Description of the painting by Salvador Dali “Battle of Tetuan”

Description of the painting by Salvador Dali “Battle of Tetuan”

Description of the painting by Salvador Dali Battle of Tetuan

In 1860, the Spaniards conquered the city of Tetouan in North Africa from the Moroccans. City Council of Barcelona, proud of the victory, ordered canvases for military themes by Mariano Fortuny. The artist has not finished a huge canvas, 300×972 cm in size, and the Battle of Tetuan has been in storage at the Museum of Modern Art since 1920. On the centenary of the painting in 1962, Daly decided to write her ironic version. His version, written from a photograph in Life, depicted him and Gala in the center of the canvas, at the head of a Moroccan detachment.

On the horizon, the picture depicts a cape that looks more like a cape between Roses and Cadaqués. And the landscape of this ironic canvas is more like not Morocco, but Ampurdan. In 1930, Dali acquired a “shack” from Lydia, which has a strong resemblance to the hut depicted in the center. The work is more similar to the description of the next adventure of Gala and the author, than to the tribute of Mariano Fortuny.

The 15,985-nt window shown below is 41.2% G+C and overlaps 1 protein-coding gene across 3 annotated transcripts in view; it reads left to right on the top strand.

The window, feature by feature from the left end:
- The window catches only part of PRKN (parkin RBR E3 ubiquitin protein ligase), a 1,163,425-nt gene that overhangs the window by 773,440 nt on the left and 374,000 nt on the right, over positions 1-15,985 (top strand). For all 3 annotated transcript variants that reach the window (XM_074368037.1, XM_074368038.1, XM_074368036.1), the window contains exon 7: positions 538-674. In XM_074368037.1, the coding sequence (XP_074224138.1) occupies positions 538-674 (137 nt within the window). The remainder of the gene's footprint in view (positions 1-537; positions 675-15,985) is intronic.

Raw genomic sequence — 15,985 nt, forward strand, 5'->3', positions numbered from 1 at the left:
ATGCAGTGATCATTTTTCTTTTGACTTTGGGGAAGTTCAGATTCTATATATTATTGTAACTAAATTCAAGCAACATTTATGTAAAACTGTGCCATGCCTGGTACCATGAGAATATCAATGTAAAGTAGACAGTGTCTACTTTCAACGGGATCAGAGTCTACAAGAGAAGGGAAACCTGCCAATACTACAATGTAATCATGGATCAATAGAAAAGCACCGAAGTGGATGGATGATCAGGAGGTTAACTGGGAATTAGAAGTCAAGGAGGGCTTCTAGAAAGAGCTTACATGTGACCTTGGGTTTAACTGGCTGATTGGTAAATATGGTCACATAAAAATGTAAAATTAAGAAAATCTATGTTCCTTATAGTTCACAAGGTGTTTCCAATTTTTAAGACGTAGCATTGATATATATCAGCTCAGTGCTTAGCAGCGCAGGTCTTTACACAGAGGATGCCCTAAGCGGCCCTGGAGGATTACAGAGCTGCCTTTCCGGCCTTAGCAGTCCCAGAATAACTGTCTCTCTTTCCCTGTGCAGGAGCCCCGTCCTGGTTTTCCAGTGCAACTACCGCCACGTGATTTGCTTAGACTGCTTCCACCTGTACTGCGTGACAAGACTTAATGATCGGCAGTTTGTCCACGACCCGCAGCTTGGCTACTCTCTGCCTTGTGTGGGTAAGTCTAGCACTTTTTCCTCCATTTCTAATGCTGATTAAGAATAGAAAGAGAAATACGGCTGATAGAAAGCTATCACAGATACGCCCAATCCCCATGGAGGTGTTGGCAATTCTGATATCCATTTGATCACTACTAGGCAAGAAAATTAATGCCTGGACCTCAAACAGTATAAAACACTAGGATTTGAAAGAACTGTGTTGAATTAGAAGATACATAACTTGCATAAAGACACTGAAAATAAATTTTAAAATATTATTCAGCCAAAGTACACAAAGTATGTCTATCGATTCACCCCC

Both paintings were exhibited October 15, 1962 in the Tinel Hall in Barcelona. Dali did not fail to publicly state that the picture was nothing more than kitsch and even dared to say that it came out as a result of an upset stomach. The picture contains a jumble of images that lack integrity and the responses of quotes from Dali’s paintings are felt separately, which really gives the impression that the author has told the truth about indigestion. El Salvador, who so freely expressed himself at the exhibition about his work, immediately wrote an indignant comment to the press.

H. Hartford, who had previously acquired the work “The Discovery of America by Christopher Columbus,” did not attach importance to the opinions of others about the “Battle of Tetuan” and sincerely became interested in the picture. As a result, Daly gave the millionaire an individual viewing of the canvas in New York, which, in the end, led Hartford to buy the canvas for his gallery.